Rosie The Riveter Remembers

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WHEN I FIRST arrived in Los Angeles, I began to look for a job. I decided I didn’t want to do maid work anymore, so I got a job as a waitress in a small black restaurant. I was making pretty good money, more than I had in Sapulpa, Oklahoma, but I didn’t like the job that much; I didn’t have the knack for getting good tips. Then I saw an ad in, the newspaper offering to train women for defense work. I went to Lockheed Aircraft and applied. They said they’d call me, but I never got a response, so I went back and applied again. You had to be pretty persistent. Finally they accepted me. They gave me a short training program and taught me how to rivet. Then they put me to work in the plant riveting small airplane parts, mainly gasoline tanks.

The women worked in pairs. I was the riveter and this big, strong white girl from a cotton farm in Arkansas worked as the bucker. The riveter used a gun to shoot rivets through the metal and fasten it together. The bucker used a bucking bar on the other side of the metal to smooth out the rivets. Bucking was harder than shooting rivets; it required more muscle. Riveting required more skill.

I worked for a while as a riveter with this white girl when the boss came around one day and said, “We’ve decided to make some changes.” At this point he assigned her to do the riveting and me to do the bucking. I wanted to know why. He said, “Well, we just interchange once in a while.” But I was never given the riveting job back. This was the first encounter I had with segregation in California, and it didn’t sit too well with me. It brought back some of my experiences in Sapulpa—you’re a Negro, so you do the hard work. I wasn’t failing as a riveter—in fact, the other girl learned to rivet from me— but I felt they gave me the job of bucker because I was black.

I walked into the machine shop, in my overalls. Suddenly the machines stopped, and every guy looked at me.

So I applied to Douglas Aircraft in Santa Monica and was hired as a riveter there. On that job I did not encounter the same prejudice.

I worked in aircraft for a few years, then in ’43 I saw an ad in the paper for women trainees to learn arc welding. The salary sounded good, from $1.00 to $1.25 an hour. I wanted to learn that skill and I wanted to make more money, so I answered the ad and they sent me to a short course at welding school. After I passed the trainee course, they employed me at the shipyards. That was a little different than working in aircraft because in the shipyard you found mostly men. There I ran into another kind of discrimination; because I was a woman I was paid less than a man for doing the same job.

I was an arc welder, I’d passed both the Army and Navy tests, and I knew I could do the job, but I found from talking with some of the men that they made more money. You’d ask about this, but they’d say, “Well, you don’t have the experience,” or, “The men have to lift some heavy pieces of steel and you don’t have to,” but I knew that I had to help lift steel too.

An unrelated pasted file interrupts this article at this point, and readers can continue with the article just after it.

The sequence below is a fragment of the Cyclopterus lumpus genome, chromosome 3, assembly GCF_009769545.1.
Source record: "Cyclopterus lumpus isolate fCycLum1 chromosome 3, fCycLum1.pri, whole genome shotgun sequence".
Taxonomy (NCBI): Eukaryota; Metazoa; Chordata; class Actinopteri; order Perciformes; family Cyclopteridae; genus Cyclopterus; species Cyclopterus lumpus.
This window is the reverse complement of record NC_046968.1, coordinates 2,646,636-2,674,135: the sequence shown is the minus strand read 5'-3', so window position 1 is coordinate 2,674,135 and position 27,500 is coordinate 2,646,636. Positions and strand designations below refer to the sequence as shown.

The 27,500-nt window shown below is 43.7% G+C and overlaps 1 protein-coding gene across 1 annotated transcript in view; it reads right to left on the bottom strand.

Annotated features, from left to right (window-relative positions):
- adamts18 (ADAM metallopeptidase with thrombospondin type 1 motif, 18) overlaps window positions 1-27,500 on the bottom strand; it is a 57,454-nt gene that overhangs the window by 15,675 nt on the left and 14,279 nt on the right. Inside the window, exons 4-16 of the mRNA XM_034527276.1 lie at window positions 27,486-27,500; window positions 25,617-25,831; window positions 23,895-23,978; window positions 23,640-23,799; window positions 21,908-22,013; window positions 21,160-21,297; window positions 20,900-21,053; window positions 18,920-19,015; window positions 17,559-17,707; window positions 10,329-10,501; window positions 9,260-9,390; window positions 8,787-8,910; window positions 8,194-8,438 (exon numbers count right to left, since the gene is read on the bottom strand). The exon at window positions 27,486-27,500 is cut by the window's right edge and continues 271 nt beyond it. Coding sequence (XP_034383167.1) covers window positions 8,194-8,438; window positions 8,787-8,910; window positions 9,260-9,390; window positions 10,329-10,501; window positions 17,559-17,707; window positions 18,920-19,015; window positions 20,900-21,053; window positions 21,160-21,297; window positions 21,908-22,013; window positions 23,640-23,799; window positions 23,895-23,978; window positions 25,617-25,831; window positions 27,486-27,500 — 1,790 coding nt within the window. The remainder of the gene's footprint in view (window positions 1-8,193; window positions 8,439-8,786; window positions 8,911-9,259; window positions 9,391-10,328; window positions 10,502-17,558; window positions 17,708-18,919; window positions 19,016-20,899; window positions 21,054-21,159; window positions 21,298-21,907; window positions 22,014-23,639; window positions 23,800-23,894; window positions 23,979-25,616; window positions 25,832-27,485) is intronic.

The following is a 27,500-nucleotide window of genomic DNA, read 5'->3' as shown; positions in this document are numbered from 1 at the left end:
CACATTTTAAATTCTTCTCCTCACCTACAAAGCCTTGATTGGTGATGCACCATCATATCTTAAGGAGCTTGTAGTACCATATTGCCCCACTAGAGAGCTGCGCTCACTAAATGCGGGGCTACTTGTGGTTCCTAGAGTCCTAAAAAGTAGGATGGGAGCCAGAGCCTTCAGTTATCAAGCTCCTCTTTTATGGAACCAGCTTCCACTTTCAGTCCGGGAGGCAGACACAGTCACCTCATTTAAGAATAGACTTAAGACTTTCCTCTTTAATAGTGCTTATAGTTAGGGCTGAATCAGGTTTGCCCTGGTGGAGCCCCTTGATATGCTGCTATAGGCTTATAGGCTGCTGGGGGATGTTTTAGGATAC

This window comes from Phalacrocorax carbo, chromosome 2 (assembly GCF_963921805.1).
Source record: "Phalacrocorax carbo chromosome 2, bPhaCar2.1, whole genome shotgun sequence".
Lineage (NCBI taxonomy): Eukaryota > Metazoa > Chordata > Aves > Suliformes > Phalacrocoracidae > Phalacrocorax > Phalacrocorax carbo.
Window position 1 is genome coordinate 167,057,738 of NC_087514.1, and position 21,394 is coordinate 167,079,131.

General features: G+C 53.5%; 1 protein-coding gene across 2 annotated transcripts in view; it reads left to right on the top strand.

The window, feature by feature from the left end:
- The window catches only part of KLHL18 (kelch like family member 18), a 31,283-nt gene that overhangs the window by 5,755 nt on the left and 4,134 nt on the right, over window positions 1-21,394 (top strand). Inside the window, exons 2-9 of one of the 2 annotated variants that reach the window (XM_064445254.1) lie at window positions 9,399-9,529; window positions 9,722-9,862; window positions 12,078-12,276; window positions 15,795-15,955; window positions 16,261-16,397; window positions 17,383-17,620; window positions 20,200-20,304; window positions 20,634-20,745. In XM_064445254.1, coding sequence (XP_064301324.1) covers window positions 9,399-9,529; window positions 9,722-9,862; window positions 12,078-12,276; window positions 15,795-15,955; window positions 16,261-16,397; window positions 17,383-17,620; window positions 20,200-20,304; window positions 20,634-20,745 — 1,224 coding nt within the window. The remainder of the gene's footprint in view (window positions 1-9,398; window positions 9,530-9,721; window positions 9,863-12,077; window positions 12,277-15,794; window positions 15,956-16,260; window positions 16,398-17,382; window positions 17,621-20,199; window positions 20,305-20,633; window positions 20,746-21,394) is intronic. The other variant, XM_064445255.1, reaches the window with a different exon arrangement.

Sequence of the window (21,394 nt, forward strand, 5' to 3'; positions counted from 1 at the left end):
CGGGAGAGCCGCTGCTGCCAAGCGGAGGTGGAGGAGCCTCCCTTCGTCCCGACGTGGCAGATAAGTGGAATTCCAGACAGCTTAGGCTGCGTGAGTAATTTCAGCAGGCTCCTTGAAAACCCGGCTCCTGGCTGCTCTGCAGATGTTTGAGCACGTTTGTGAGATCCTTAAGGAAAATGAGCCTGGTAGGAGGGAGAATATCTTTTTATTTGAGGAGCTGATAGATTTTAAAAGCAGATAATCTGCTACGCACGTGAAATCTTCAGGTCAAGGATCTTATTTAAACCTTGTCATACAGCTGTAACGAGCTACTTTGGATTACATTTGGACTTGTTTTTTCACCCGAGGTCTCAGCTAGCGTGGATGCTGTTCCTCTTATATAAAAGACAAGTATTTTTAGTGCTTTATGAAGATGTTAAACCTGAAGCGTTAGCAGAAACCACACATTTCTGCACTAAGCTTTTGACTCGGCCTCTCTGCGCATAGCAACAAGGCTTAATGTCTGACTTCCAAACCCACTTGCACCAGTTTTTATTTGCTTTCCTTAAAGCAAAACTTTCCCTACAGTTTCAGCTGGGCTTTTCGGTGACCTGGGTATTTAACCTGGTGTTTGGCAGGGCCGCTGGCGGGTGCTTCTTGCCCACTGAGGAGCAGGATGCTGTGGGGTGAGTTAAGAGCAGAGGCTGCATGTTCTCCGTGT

They started everyone off at $1.20 an hour. There were higher-paying jobs, though, like chippers and crane operators that were for men only. Once, the foreman told me I had to go on the skids—the long docks alongside the hull. I said, “That sounds pretty dangerous. Will I make more than $1.20 an hour?” And he said, “No, $1.20 is the top pay you’ll get.” But the men got more.

It was interesting that although they didn’t pay women as much as men, the men treated you differently if you wore slacks. I noticed, for example, that when you’d get on the bus or the streetcar, you stood all the way, more than the lady who would get on with a dress. I never could understand why men wouldn’t give women in slacks a seat. And at the shipyards the language wasn’t the best. Nobody respected you enough to clean up the way they spoke. It didn’t seem to bother the men that you were a woman. During the war years men began to say, you have a man’s job and you’re getting paid almost the same, so we don’t have to give you a seat anymore or show the common courtesies that men show women. All those niceties were lost.

I enjoyed working at the shipyard—it was a unique job for a woman—and I liked the challenge. But it was a dangerous job. The safety measures were very poor. Many people were injured by falling steel. Finally I was assigned to a very hazardous area and I asked to be transferred into a safer area. I was not granted that. They said you have to work where they assign you at all times. I thought it was getting too dangerous, so I quit.

The war years had a tremendous impact on women. I know for myself it was the first time I had a chance to get out of the kitchen and work in industry and make a few bucks. This was something I had never dreamed would happen. In Sapulpa all that women had to look forward to was keeping house and raising families. The war years offered new possibilities. You came out to California, put on your pants, and took your lunch pail to a man’s job. This was the beginning of women’s feeling that they could do something more. We were trained to do this kind of work because of the war, but there was no question that this was just an interim period. We were all told that when the war was over, we would not be needed anymore.

 

FRANKIE COOPER: CRANE OPERATOR